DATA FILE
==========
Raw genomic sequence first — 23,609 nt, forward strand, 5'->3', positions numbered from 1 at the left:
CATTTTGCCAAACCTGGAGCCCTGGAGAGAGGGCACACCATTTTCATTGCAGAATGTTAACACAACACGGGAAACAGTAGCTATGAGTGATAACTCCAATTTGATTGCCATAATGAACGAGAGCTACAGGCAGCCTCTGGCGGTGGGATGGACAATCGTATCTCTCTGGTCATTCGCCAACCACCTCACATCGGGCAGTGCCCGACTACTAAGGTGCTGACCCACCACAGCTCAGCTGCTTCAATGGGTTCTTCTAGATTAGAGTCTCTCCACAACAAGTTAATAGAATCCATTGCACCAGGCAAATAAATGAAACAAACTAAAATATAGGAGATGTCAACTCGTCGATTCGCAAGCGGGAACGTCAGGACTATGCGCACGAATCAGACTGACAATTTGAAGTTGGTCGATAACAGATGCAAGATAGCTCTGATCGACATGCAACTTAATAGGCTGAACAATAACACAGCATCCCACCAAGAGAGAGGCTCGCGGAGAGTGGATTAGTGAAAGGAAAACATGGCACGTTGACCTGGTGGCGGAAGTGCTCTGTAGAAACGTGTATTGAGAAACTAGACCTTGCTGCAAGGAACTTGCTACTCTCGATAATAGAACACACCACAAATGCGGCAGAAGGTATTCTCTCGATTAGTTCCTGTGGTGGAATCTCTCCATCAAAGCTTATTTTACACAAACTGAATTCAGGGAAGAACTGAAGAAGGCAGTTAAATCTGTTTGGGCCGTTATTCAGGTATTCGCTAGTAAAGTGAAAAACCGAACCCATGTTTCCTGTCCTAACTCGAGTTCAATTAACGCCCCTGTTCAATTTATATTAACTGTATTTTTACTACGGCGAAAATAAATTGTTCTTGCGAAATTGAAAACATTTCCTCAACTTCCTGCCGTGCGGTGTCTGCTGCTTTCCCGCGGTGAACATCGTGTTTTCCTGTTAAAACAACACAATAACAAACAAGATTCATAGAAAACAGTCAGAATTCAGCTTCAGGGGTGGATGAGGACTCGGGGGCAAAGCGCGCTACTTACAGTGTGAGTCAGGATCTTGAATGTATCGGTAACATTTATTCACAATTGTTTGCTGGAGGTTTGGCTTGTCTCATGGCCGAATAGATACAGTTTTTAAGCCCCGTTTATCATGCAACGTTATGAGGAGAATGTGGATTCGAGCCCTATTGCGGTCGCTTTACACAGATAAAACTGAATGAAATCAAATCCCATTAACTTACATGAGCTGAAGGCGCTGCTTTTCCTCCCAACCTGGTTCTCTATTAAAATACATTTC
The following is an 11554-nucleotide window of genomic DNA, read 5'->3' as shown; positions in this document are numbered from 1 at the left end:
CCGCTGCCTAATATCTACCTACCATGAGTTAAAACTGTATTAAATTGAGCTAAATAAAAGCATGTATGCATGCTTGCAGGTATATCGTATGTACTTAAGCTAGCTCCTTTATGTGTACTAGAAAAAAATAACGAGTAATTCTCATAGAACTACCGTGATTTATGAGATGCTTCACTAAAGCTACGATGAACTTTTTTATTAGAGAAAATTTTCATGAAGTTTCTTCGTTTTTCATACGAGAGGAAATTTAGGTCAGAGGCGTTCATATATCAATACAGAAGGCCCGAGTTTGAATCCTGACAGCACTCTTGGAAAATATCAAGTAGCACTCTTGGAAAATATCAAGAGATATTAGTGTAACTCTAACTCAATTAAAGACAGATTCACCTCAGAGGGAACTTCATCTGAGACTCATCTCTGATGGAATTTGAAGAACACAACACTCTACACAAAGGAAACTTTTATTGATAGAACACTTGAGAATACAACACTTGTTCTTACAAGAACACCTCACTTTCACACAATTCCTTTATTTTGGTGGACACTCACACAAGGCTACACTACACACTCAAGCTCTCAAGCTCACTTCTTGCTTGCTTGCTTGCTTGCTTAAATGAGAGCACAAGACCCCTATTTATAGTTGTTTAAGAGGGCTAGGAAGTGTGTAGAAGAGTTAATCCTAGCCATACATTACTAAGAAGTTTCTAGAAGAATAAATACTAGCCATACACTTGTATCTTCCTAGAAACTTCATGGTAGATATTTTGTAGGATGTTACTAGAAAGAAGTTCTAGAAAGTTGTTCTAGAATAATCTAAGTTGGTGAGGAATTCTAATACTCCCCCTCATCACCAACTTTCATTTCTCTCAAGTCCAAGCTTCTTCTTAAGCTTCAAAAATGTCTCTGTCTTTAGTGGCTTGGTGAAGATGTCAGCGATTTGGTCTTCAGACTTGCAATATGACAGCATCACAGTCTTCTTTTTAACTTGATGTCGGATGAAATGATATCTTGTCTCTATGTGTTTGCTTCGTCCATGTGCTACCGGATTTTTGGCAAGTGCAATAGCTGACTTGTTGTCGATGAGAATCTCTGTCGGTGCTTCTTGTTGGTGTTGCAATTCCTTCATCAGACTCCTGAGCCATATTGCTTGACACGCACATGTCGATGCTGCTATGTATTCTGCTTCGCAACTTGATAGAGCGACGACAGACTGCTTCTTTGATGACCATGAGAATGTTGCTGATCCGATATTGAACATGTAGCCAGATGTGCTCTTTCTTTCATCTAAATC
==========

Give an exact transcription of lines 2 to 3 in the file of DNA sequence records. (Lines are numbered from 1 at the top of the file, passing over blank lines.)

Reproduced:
CATTTTGCCAAACCTGGAGCCCTGGAGAGAGGGCACACCATTTTCATTGCAGAATGTTAACACAACACGGGAAACAGTAGCTATGAGTGATAACTCCAATTTGATTGCCATAATGAACGAGAGCTACAGGCAGCCTCTGGCGGTGGGATGGACAATCGTATCTCTCTGGTCATTCGCCAACCACCTCACATCGGGCAGTGCCCGACTACTAAGGTGCTGACCCACCACAGCTCAGCTGCTTCAATGGGTTCTTCTAGATTAGAGTCTCTCCACAACAAGTTAATAGAATCCATTGCACCAGGCAAATAAATGAAACAAACTAAAATATAGGAGATGTCAACTCGTCGATTCGCAAGCGGGAACGTCAGGACTATGCGCACGAATCAGACTGACAATTTGAAGTTGGTCGATAACAGATGCAAGATAGCTCTGATCGACATGCAACTTAATAGGCTGAACAATAACACAGCATCCCACCAAGAGAGAGGCTCGCGGAGAGTGGATTAGTGAAAGGAAAACATGGCACGTTGACCTGGTGGCGGAAGTGCTCTGTAGAAACGTGTATTGAGAAACTAGACCTTGCTGCAAGGAACTTGCTACTCTCGATAATAGAACACACCACAAATGCGGCAGAAGGTATTCTCTCGATTAGTTCCTGTGGTGGAATCTCTCCATCAAAGCTTATTTTACACAAACTGAATTCAGGGAAGAACTGAAGAAGGCAGTTAAATCTGTTTGGGCCGTTATTCAGGTATTCGCTAGTAAAGTGAAAAACCGAACCCATGTTTCCTGTCCTAACTCGAGTTCAATTAACGCCCCTGTTCAATTTATATTAACTGTATTTTTACTACGGCGAAAATAAATTGTTCTTGCGAAATTGAAAACATTTCCTCAACTTCCTGCCGTGCGGTGTCTGCTGCTTTCCCGCGGTGAACATCGTGTTTTCCTGTTAAAACAACACAATAACAAACAAGATTCATAGAAAACAGTCAGAATTCAGCTTCAGGGGTGGATGAGGACTCGGGGGCAAAGCGCGCTACTTACAGTGTGAGTCAGGATCTTGAATGTATCGGTAACATTTATTCACAATTGTTTGCTGGAGGTTTGGCTTGTCTCATGGCCGAATAGATACAGTTTTTAAGCCCCGTTTATCATGCAACGTTATGAGGAGAATGTGGATTCGAGCCCTATTGCGGTCGCTTTACACAGATAAAACTGAATGAAATCAAATCCCATTAACTTACATGAGCTGAAGGCGCTGCTTTTCCTCCCAACCTGGTTCTCTATTAAAATACATTTC
The following is an 11554-nucleotide window of genomic DNA, read 5'->3' as shown; positions in this document are numbered from 1 at the left end: